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If you have a The Martin that is not of high grade condition (you know, been refinished, old dent repairs, etc., etc.), maybe just replace the socket on the body with one of conventional type, and remove the set screw holder from the neck? It would be a difficult-to-reverse permanent modification, and would seriously degrade the resale value of a collector horn, but if yours is just a run of the mill rough looking player, you could consider that.
 

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I've never heard of anyone removing the tenon from the neck to fit it.
Agreed. Techs modify tenons to fit all the time; they need not remove the tenon.

You just can't really turn it on a lathe without taking it out.....
Typically, a tenon is not turned on a lathe to make it fit a receiver. It is simply expanded or compressed, and if necessary both elements (receiver and tenon) may be tapped w/ a mallet to bring back into round. THEN, if necessary, lapping compound is used to dial in the fit, thus removing any 'high' spots.

If tech does all those things, and can do 'em respectably, then that should address the issue.

Now...you say it's a Comm III...so I am puzzled by your initial comment: III's have the tightening screw on the neck...so there should be no issue with a slotted receiver ferrule in this instance (?)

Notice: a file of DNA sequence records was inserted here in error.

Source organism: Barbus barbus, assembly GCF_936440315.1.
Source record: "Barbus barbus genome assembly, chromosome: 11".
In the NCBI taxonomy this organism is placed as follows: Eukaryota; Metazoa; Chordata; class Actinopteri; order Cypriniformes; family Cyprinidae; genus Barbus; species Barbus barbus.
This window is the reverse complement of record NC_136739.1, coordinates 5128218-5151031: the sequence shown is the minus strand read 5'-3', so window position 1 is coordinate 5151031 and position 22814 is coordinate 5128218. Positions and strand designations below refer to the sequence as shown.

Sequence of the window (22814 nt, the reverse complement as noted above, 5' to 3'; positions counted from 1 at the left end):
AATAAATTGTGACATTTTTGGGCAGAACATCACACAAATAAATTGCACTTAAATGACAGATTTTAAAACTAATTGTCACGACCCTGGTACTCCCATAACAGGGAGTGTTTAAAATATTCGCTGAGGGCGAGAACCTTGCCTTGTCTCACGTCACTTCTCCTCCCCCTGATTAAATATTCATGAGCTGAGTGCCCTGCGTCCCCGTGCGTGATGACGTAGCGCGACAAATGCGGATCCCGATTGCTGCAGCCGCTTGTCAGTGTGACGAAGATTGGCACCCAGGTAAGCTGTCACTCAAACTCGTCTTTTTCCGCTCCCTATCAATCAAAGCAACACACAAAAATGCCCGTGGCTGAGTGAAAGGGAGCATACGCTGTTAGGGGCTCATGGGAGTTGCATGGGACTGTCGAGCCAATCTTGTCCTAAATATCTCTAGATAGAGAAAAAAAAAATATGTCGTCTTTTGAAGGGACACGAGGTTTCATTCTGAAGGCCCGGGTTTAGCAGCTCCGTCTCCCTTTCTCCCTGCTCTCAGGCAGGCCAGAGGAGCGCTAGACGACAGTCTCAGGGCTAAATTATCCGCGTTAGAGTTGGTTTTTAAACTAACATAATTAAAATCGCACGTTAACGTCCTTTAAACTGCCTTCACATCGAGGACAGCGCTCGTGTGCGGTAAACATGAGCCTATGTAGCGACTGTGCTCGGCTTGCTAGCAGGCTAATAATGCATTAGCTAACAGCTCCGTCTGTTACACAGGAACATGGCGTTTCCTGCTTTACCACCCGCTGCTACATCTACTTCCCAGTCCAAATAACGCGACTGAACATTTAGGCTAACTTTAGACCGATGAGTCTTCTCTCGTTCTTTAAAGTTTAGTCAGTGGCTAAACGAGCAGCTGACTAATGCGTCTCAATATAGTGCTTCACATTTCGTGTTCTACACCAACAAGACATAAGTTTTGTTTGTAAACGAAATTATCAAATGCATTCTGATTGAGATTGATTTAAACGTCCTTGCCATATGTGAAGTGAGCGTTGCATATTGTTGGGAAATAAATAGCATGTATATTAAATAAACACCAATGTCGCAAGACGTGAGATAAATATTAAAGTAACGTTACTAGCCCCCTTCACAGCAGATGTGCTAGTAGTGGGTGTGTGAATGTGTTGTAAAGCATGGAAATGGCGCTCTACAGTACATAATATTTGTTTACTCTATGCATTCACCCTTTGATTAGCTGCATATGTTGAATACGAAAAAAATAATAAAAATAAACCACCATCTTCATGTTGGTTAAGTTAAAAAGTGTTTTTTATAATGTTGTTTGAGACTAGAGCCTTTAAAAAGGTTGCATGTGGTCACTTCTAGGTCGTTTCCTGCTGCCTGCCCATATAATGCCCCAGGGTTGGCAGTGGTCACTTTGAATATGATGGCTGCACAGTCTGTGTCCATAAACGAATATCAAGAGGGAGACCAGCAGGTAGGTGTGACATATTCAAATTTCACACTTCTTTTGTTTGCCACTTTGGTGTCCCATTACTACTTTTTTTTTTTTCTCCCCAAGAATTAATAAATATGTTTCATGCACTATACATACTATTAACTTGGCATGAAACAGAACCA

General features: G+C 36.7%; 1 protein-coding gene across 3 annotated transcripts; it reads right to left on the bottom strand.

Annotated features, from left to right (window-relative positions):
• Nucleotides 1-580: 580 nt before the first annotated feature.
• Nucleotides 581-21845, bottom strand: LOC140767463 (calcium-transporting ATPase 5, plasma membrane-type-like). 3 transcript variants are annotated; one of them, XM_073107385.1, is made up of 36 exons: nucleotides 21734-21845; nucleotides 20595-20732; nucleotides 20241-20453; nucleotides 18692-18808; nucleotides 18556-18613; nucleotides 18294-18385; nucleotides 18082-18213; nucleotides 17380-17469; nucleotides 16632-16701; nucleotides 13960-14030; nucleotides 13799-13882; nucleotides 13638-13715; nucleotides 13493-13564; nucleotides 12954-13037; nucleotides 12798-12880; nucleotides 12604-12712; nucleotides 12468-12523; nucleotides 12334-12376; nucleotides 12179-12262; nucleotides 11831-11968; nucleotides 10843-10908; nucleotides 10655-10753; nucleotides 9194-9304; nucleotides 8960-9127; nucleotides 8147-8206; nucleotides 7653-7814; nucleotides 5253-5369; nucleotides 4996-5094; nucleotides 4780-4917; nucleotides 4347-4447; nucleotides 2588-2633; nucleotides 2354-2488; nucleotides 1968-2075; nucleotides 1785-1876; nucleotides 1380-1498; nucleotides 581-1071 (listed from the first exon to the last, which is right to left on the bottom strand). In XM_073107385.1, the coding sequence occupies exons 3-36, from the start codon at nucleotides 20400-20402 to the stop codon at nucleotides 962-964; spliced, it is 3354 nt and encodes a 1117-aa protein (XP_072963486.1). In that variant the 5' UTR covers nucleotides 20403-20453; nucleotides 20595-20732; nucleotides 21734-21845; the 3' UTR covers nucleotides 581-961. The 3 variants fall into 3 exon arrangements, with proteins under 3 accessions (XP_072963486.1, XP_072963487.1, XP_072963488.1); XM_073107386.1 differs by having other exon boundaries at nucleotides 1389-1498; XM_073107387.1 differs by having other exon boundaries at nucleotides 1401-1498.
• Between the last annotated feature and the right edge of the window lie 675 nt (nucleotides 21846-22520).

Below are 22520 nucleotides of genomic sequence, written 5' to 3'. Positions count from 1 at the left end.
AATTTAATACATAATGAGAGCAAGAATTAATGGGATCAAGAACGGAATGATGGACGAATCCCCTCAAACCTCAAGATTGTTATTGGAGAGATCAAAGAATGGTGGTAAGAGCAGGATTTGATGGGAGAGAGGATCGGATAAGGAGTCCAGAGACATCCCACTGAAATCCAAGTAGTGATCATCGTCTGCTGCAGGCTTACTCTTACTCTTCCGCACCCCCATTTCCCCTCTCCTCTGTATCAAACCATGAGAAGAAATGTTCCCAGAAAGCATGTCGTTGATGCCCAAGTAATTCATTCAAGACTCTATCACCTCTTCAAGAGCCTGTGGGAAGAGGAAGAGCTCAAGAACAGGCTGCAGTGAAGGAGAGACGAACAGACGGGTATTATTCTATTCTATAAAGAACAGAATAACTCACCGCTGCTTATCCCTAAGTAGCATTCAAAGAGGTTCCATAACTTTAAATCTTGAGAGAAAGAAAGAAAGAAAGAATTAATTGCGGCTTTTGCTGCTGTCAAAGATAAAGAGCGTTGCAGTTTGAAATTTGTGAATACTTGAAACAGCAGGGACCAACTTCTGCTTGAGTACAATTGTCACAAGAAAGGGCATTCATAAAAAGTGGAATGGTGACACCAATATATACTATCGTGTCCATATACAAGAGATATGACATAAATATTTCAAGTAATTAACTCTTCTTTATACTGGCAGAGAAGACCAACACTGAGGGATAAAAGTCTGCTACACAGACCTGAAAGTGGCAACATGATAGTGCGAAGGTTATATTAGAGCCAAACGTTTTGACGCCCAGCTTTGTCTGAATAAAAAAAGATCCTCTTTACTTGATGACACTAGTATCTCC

another and very much better possibility ( if there is substantial damage) is to buy a tenon and socket arrangement (which will be perfectly fitting) and have your tech replace it (or have the maker of these do the work for you).
Certainly if the damage is particularly bad. Gets a bit trickier to make that decision on a III however, since a standard tenon and standard receiver would drop the value of the instrument (since original has the screw on neck and the oval depression on the receiver surface). As you say, something would need to be pretty trashed to use that Rx, IMHO....
 

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Is the issue that the slot in the receiver being pushed in by the neck screw? The original neck plug is a substantial hunk of brass which can iron out an indentation. If lost, I can see how that will become a problem pretty quickly.


So what were they thinking?

My thought - without a clamping slot in the socket, the socket and tenon can be perfectly matched and round. With a slotted clamp, part of the socket is always flexing.